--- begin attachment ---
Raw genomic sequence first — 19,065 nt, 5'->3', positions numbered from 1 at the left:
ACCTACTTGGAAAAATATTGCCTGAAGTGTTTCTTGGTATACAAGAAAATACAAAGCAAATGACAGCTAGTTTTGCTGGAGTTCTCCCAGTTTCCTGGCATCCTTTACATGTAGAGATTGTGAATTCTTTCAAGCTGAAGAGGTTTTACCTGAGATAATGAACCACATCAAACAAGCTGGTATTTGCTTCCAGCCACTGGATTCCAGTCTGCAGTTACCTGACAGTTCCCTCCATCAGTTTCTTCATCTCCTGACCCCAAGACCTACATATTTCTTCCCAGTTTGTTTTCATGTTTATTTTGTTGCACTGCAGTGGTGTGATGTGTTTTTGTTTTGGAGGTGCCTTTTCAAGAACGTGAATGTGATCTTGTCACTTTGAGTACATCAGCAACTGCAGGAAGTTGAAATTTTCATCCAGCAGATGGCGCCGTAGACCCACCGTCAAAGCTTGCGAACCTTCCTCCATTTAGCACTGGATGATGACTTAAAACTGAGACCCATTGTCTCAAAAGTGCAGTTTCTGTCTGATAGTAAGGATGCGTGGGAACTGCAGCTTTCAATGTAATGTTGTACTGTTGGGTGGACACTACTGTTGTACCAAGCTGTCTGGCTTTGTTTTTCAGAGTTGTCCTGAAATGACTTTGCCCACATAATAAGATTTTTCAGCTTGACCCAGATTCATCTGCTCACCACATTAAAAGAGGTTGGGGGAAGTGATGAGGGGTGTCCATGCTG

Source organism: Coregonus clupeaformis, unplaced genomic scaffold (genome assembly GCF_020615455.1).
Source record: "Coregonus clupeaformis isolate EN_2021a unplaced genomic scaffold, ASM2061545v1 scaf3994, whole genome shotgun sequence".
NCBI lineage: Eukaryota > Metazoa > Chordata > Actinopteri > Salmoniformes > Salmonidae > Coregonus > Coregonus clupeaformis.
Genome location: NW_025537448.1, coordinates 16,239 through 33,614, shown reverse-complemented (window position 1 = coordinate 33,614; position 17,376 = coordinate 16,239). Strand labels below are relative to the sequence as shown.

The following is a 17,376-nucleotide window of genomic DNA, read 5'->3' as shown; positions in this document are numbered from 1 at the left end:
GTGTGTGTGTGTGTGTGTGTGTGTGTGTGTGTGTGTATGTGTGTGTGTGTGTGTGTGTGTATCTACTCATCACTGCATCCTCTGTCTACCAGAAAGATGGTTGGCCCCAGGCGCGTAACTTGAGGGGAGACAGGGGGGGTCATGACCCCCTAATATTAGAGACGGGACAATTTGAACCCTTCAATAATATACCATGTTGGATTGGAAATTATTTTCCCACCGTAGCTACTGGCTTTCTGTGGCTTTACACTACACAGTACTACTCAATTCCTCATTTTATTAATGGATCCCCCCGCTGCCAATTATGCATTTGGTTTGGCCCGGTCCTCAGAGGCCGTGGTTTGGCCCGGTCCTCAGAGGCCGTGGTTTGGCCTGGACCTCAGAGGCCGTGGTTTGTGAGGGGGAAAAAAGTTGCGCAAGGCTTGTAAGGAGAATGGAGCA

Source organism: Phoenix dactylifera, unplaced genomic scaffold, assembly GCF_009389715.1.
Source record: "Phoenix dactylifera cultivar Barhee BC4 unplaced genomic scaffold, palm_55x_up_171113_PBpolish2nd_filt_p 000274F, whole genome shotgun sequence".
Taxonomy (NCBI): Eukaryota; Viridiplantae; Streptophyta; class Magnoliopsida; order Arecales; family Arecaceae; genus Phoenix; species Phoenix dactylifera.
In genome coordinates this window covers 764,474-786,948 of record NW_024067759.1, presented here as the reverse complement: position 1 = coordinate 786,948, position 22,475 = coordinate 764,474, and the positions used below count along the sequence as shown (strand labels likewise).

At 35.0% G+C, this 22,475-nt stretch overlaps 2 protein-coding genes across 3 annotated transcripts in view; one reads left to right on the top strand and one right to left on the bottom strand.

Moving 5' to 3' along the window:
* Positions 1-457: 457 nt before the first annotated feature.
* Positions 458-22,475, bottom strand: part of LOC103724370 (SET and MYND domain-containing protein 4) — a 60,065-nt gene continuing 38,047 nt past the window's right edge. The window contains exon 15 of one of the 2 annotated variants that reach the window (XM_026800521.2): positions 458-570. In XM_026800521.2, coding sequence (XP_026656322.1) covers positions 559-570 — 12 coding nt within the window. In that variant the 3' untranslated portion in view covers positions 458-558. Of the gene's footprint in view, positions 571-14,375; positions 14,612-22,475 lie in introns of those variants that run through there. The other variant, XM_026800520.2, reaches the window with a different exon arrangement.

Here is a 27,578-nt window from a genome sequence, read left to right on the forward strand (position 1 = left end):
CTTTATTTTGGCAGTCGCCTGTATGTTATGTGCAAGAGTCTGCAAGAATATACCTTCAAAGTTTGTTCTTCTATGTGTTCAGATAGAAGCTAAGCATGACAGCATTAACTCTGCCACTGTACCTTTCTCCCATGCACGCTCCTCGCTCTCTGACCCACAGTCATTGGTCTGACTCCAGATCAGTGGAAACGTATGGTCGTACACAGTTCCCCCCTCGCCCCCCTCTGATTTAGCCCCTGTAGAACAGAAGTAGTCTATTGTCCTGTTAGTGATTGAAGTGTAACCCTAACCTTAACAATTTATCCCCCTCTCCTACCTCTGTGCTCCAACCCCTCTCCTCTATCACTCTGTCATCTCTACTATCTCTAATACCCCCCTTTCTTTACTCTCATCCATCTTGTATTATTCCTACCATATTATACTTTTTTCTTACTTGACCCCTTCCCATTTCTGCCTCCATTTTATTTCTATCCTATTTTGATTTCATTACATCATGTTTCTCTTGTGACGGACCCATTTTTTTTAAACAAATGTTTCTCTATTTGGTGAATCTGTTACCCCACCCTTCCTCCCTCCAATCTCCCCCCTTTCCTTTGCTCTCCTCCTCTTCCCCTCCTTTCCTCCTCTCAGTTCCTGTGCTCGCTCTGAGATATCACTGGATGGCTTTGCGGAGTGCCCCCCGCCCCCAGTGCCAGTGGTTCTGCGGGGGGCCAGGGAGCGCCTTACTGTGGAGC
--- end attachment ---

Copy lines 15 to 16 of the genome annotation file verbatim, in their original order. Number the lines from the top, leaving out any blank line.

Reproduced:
* Positions 1-457: 457 nt before the first annotated feature.
* Positions 458-22,475, bottom strand: part of LOC103724370 (SET and MYND domain-containing protein 4) — a 60,065-nt gene continuing 38,047 nt past the window's right edge. The window contains exon 15 of one of the 2 annotated variants that reach the window (XM_026800521.2): positions 458-570. In XM_026800521.2, coding sequence (XP_026656322.1) covers positions 559-570 — 12 coding nt within the window. In that variant the 3' untranslated portion in view covers positions 458-558. Of the gene's footprint in view, positions 571-14,375; positions 14,612-22,475 lie in introns of those variants that run through there. The other variant, XM_026800520.2, reaches the window with a different exon arrangement.